The position of the corners was measured and marked on the box with pen, and with several clamps, the veneer block was glued onto the face. Meanwhile, prepare the border pieces.
Step 17: Border Pieces
I wanted to "frame" the design with sleek black veneer to make the final product look more polished.
I thought about staining veneer with black paint, but wanted a more natural look, and instead chose to use steel wool and vinegar stain. You can learn how to make that here on Instructables so I won't be redundant:
I let mine brew for three days, then I strained it and let it set up for one more day, which produced a very strong, effective stain.
I tested with both cherry and birch woods. After brushing with the stain, I let the strips dry and undergo their chemical reactions for several hours. The iron in the stain reacts with the tannins in the wood, darkening the pieces to a nice dark black or gray color. Cherry gave an excellent, dark black color, what I was looking for. The birch came out more gray, but may find applications in other projects someday.
Afterwards, I cut a 45 degree angle on the pieces with a speed square as a template, and glued them onto the lid, securing with tape and a clamp set up.
TIP: If you accidentally sand through to raw wood underneath the black stain, it's okay to use a tiny dot of black acrylic paint to cover your mistake! Nobody will notice.
Step 18: Finishing
Finally, finish the piece.
Go over the entire box, sanding with 150 grit sandpaper in the direction of the grain.
Afterwards, fill in any gaps with a little superglue if desired. Once dry, sand off any protrusions.
Lastly, use your finish of choice to give a nice sheen and protection to the piece.
I chose to use a four coats of spray lacquer. I propped the pieces up on screws driven into scrap wood, which is an excellent, easy, and cheap way to prevent the pieces from sticking together or to the work surface. After letting it sit over night I sanded with very fine steel wool at the end to knock off any lacquer bumps.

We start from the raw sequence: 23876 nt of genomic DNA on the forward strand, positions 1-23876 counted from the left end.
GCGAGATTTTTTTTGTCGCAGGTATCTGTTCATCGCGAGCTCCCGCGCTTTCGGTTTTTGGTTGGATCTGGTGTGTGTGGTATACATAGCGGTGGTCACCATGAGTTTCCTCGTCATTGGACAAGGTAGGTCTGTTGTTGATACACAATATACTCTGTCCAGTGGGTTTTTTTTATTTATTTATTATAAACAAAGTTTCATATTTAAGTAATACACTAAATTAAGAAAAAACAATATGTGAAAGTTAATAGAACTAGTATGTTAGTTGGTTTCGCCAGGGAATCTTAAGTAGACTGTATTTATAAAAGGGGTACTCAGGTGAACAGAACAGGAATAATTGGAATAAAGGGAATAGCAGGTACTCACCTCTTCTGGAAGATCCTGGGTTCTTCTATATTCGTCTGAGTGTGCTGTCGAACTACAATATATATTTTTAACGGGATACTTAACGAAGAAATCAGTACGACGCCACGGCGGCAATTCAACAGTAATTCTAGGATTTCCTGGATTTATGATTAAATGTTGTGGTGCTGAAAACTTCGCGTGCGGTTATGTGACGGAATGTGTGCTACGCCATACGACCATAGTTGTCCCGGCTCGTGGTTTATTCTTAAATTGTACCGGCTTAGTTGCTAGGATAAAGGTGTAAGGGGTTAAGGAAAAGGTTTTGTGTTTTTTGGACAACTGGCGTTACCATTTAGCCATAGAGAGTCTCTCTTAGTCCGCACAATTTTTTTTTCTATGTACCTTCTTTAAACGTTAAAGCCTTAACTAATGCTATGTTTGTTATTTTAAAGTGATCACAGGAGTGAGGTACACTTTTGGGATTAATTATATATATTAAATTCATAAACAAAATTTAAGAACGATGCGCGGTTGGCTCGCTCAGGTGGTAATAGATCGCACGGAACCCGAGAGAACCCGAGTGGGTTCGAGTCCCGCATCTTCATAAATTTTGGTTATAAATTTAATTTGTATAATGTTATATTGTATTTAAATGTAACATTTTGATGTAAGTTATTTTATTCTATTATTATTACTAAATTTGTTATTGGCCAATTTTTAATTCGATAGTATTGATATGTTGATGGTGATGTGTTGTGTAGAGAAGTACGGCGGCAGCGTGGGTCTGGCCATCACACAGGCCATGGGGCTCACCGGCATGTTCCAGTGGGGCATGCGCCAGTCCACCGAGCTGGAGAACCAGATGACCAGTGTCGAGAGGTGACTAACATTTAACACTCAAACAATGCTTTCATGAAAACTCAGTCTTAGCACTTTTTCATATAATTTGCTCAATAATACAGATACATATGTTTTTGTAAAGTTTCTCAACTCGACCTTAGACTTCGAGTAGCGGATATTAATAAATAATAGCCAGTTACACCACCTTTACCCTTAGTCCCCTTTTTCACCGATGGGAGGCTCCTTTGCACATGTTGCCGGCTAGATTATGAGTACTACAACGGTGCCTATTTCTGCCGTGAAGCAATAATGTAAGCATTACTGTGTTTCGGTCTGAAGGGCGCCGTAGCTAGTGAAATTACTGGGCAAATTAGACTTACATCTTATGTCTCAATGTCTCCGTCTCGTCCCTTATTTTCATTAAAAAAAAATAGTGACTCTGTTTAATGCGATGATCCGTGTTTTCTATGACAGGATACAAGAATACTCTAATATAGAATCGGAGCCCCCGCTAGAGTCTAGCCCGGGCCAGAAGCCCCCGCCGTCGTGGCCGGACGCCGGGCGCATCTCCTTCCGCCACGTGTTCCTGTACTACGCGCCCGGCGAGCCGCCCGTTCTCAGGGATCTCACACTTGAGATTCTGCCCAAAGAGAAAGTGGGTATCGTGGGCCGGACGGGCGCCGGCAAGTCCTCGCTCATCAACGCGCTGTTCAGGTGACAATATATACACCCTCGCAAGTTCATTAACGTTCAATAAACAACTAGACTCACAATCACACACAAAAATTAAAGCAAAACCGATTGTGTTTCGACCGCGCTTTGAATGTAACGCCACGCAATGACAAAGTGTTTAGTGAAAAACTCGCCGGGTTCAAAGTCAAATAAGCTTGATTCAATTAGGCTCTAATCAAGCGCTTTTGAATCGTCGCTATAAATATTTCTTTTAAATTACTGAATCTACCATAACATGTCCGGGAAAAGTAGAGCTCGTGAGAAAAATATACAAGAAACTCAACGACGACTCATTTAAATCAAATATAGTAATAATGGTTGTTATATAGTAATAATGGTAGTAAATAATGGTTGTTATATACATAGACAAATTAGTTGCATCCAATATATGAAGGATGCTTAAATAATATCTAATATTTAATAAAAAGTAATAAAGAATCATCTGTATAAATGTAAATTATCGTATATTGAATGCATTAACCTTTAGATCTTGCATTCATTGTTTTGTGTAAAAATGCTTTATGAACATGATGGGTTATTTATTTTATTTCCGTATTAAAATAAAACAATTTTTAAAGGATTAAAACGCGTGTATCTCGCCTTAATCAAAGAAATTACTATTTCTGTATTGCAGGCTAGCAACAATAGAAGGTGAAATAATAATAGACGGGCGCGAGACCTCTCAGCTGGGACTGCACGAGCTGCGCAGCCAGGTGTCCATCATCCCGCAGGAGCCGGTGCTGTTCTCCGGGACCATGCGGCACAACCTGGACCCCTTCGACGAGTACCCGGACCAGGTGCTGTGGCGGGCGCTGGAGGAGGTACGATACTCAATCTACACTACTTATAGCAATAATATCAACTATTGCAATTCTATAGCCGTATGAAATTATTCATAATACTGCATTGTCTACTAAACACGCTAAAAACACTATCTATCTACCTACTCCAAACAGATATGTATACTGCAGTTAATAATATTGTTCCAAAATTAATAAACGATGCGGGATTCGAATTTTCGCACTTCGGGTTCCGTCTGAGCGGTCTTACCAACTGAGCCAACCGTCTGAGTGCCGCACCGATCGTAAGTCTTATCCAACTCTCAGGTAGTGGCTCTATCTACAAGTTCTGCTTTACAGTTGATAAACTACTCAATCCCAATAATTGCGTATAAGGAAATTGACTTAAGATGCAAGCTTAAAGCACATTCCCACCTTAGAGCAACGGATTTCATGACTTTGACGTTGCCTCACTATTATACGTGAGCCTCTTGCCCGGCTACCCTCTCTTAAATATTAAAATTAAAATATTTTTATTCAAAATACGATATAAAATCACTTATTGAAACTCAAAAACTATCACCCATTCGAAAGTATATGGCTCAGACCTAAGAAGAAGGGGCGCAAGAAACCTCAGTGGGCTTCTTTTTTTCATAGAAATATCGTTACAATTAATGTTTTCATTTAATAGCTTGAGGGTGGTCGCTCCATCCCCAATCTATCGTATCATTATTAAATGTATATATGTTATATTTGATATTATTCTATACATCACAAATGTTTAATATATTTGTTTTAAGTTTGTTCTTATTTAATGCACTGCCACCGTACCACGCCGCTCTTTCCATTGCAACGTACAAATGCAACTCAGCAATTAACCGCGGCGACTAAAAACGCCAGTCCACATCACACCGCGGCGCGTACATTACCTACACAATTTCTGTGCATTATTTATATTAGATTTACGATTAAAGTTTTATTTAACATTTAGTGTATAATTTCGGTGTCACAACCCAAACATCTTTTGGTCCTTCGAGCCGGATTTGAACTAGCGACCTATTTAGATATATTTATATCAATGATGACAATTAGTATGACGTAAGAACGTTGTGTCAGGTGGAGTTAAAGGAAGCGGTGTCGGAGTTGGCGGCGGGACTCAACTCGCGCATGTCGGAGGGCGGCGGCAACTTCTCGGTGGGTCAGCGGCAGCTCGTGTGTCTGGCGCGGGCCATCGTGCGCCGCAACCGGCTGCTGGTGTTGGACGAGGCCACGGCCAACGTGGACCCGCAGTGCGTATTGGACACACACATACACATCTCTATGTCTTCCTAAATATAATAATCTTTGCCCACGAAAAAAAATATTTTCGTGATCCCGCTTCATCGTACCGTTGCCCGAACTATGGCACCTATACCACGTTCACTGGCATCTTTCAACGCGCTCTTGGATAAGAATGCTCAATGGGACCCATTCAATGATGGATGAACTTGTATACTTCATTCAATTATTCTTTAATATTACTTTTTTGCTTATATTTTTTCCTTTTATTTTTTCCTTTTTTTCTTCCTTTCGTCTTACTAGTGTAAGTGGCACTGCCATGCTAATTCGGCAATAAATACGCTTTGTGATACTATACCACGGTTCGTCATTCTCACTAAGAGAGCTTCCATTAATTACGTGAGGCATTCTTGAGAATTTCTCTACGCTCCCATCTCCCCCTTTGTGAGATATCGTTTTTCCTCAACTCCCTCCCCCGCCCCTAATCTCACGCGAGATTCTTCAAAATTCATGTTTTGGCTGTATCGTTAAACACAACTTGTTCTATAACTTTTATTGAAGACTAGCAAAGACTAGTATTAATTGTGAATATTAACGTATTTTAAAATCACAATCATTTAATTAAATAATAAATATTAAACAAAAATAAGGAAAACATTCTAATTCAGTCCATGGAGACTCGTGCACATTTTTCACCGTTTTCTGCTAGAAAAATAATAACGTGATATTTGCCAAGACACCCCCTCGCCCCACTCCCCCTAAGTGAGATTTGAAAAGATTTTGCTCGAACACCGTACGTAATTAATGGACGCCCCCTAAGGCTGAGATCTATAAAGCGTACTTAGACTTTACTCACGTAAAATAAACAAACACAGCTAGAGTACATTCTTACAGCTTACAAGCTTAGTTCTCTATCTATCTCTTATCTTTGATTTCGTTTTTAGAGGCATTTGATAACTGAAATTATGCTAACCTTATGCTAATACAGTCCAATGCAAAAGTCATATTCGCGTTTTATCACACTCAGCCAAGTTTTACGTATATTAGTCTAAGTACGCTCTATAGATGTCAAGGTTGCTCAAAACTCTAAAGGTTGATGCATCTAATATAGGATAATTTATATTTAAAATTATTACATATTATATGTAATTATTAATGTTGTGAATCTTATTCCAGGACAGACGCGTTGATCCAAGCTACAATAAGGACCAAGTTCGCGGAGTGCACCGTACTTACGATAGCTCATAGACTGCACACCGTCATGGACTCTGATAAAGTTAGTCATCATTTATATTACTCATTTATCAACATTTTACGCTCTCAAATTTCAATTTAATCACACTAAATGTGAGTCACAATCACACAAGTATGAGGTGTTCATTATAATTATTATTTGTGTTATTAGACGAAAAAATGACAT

Finally, I rubbed on finishing wax, which I then buffed out. The wax not only gives water resistance to the box, which is important given the fact it will be in constant contact with water, but it also gives it a lusciously smooth feel.
LIFE HACK: You can fold up a microfiber cloth and load it onto a quarter sheet handheld sander, to use it to polish wax easily and quickly. It's amazing how well this actually works.
Step 19: Metal Tray Inserts
In his video, Mateusz mentioned that he would have liked to have added ribbons or something to his box in order to easily pull out the trays of paint when he wanted to switch them out. I opted to make simple bent metal trays from thin aluminum that can be cut with nothing but basic tin snips and bent with a few pieces of scrap wood.
I used tin snips to cut out strips just smaller than the width of the rows.
Then, I marked lines where I wanted to bend with an old razor knife, and pressed one end under a block of wood, bending around the block to get the 90 degree angle. It's okay if the folds are not perfect. With thin aluminum, it's easy to unbend and try again.
After the four creases, I cut the ends to size, and rounded over each corner, to get rid of the sharp points and give the tabs a more pleasing, ergonomic shape.
With this system, the paints could be easily removed and replaced without having to struggle with a needle or file to try to pry out the paints.
Step 20: Hardware
Finally, the end is in sight.
The box needs two hinges in the back and one clasp at the front to shut.
Tape together the lid and base with painters tape to hold them together while you add the hardware. Remember: The metal trays should be inside the box when you tape! Tape the hinges on with more blue tape around where you want them. I set them 2 cm from each edge.
Mark and drill small holes for the two brass hinges, as well as the clasp, using a handheld drill.
Screw in all the parts with a small screwdriver and make sure they fit well, and that the lid opens and closes. Remove the tape. Be especially careful not to strip/destroy the screw heads, as they will be very hard to remove if you do.
The great thing about this hinge (from Woodcraft) is that it is tight enough that when the lid is almost opened close to vertically up, it needs no stop or chain - it stands by itself and does not fall.
Step 21: Finished Product
And with that, the box is done!
This project is a great way to hone your skills working with small parts, and test your patience for sure.
Of course, to document your project, it is certainly justified to have a photo shoot with your box. Revel in it's beauty. Be proud, you deserve it.
I'd like to note that Chloe was ecstatic upon receiving the gift! While I appreciate all that I learned along the way, ultimately, the joy people get from appreciating what you create makes all of it, even the tedious parts, totally and definitively worth it.
I hope I made a box Mateusz Urbanowicz would be proud of too :)
Second Prize in the
MartinMeuleman made it!